Patricia Watts is currently acting chief, Science and Technology/Cyber, in the US State Department. Watts is a skilled senior intelligence professional with extensive research experience, and brings a solid understanding of foriegn operations, weaponry, and worldwide terrorism. Over a diverse career, Watts has managed the Joint Intelligence Directorate, supervising and overseeing operations of personnel in Afghanistan supporting the Global War on Terrorism; supervised combat maneuver training operations; aided and assisted the tactical training of over 40,000 maneuver brigade soldiers at the US Army National Training Center; and supplied multi-national support to British, French and U.S. forces in an Allied Command in Berlin, Germany.



Camera Image Quality II

Session Chair: Peter Burns, Burns Digital Imaging (United States)
9:30 – 10:10 AM
Grand Peninsula Ballroom E

IQSP-318
KEYNOTE: Benchmarking image quality for billions of images, Jonathan Phillips, Google Inc. (United States)

Jonathan Phillips is co-author of Camera Image Quality Benchmarking, a 2018 addition to the Wiley-IS&T Series in Imaging Science and Technology collection. His experience in the imaging industry spans nearly 30 years, having worked at Kodak in both chemical and electronic photography for more than 20 years followed by image scientist positions with NVIDIA and Google. Currently, he is managing a color science team at Google responsible for the display color of the Pixel phone product line. He was awarded the International Imaging Industry Association (I3A) Achievement Award for his groundbreaking work on modeling consumer-facing camera phone image quality, which is now incorporated into the IEEE Standard for Camera Phone Image Quality. Jonathan has been project lead for numerous photography standards published by I3A, IEEE, and ISO. His graduate studies were in color science at Rochester Institute of Technology and his undergraduate studies were in chemistry and music at Wheaton College (IL).



Automotive Image Sensing I

Session Chairs: Kevin Matherson, Microsoft Corporation (United States); Arnaud Peizerat, CEA (France); and Peter van Beek, Intel Corporation (United States)
10:50 AM – 12:10 PM
Grand Peninsula Ballroom D

This session is jointly sponsored by: Autonomous Vehicles and Machines 2019, Image Sensors and Imaging Systems 2019, and Photography, Mobile, and Immersive Imaging 2019.


10:50IMSE-050
KEYNOTE: Recent trends in the image sensing technologies, Vladimir Koifman, Analog Value Ltd. (Israel)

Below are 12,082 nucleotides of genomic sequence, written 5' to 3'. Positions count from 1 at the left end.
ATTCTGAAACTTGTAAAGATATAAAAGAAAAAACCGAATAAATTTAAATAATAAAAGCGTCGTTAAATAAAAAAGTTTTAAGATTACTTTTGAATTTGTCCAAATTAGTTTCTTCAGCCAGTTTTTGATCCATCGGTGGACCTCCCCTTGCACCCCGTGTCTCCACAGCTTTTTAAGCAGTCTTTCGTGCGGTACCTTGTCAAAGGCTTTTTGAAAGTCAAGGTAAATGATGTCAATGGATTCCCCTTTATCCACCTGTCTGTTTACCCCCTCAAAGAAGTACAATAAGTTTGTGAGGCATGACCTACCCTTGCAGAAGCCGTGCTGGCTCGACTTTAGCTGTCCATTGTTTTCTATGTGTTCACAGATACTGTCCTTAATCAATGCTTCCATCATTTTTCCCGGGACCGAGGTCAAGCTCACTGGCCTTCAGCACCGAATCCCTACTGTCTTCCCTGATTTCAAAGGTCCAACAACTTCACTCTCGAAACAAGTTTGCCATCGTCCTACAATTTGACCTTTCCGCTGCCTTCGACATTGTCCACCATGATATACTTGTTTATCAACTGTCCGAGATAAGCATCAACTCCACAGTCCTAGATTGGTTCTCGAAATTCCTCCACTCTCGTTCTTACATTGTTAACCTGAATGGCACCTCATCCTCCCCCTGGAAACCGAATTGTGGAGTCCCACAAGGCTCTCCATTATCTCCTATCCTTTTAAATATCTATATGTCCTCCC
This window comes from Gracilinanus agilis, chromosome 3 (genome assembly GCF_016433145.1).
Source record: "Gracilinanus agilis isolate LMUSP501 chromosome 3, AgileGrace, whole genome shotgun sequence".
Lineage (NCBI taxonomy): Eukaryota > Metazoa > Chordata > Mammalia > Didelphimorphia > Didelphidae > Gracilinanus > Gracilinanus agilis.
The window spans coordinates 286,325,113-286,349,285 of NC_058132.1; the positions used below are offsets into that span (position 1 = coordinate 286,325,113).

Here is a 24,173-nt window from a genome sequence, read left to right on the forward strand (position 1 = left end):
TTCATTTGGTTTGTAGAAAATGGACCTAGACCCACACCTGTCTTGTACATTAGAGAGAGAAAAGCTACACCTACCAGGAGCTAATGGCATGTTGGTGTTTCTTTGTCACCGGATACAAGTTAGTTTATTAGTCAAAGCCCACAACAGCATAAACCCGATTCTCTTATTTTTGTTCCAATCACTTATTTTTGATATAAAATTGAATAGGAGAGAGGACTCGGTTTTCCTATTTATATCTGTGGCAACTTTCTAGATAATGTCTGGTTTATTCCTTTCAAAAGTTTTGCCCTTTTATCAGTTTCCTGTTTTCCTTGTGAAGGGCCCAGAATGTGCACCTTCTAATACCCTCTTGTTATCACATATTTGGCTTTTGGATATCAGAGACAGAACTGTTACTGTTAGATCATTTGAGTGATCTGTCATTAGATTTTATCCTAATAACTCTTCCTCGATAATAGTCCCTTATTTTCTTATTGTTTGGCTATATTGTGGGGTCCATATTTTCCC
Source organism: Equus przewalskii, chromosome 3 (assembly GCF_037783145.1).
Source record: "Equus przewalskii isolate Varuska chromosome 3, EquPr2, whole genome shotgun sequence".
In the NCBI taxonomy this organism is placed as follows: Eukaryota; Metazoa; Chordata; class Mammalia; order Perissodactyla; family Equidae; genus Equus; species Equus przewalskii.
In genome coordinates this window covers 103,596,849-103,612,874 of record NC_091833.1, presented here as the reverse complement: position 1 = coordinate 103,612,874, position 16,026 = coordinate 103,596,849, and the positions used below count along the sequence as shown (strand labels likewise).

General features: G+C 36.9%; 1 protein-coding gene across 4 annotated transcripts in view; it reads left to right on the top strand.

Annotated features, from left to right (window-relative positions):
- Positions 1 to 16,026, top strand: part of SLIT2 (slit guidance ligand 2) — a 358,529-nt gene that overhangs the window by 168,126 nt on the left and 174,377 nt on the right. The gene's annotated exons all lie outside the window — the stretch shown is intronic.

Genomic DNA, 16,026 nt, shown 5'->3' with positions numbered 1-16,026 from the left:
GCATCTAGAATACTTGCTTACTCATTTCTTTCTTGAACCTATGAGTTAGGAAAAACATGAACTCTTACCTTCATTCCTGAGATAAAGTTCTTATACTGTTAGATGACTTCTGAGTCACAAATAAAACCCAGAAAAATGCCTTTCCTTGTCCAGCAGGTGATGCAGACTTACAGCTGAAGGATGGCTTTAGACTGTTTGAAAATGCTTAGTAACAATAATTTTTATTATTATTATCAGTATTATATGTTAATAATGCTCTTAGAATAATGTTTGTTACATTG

Vladimir Koifman is a founder and CTO of Analog Value Ltd. Prior to that, he was co-founder of Advasense Inc., acquired by Pixim/Sony Image Sensor Division. Prior to co-founding Advasense, Mr. Koifman co-established the AMCC analog design center in Israel and led the analog design group for three years. Before AMCC, Mr. Koifman worked for 10 years in Motorola Semiconductor Israel (Freescale) managing an analog design group. He has more than 20 years of experience in VLSI industry and has technical leadership in analog chip design, mixed signal chip/system architecture and electro-optic device development. Mr. Koifman has more than 80 granted patents and several papers. Mr. Koifman also maintains Image Sensors World blog.

11:30AVM-051
KEYNOTE: Solid-state LiDAR sensors: The future of autonomous vehicles, Louay Eldada, Quanergy Systems, Inc. (United States)

Louay Eldada is CEO and co-founder of Quanergy Systems, Inc. Dr. Eldada is a serial entrepreneur, having founded and sold three businesses to Fortune 100 companies. Quanergy is his fourth start-up. Dr. Eldada is a technical business leader with a proven track record at both small and large companies and with 71 patents, is a recognized expert in quantum optics, nanotechnology, photonic integrated circuits, advanced optoelectronics, sensors and robotics. Prior to Quanergy, he was CSO of SunEdison, after serving as CTO of HelioVolt, which was acquired by SK Energy. Dr. Eldada was earlier CTO of DuPont Photonic Technologies, formed by the acquisition of Telephotonics where he was founding CTO. His first job was at Honeywell, where he started the Telecom Photonics business and sold it to Corning. He studied business administration at Harvard, MIT and Stanford, and holds a PhD in optical engineering from Columbia University.



Deep Learning I

Session Chair: Qian Lin, HP Labs, HP Inc. (United States)
10:50 – 11:50 AM
Harbour AB

IMAWM-405
KEYNOTE: Deep learning in the VIPER Laboratory, Edward Delp, Purdue University (United States)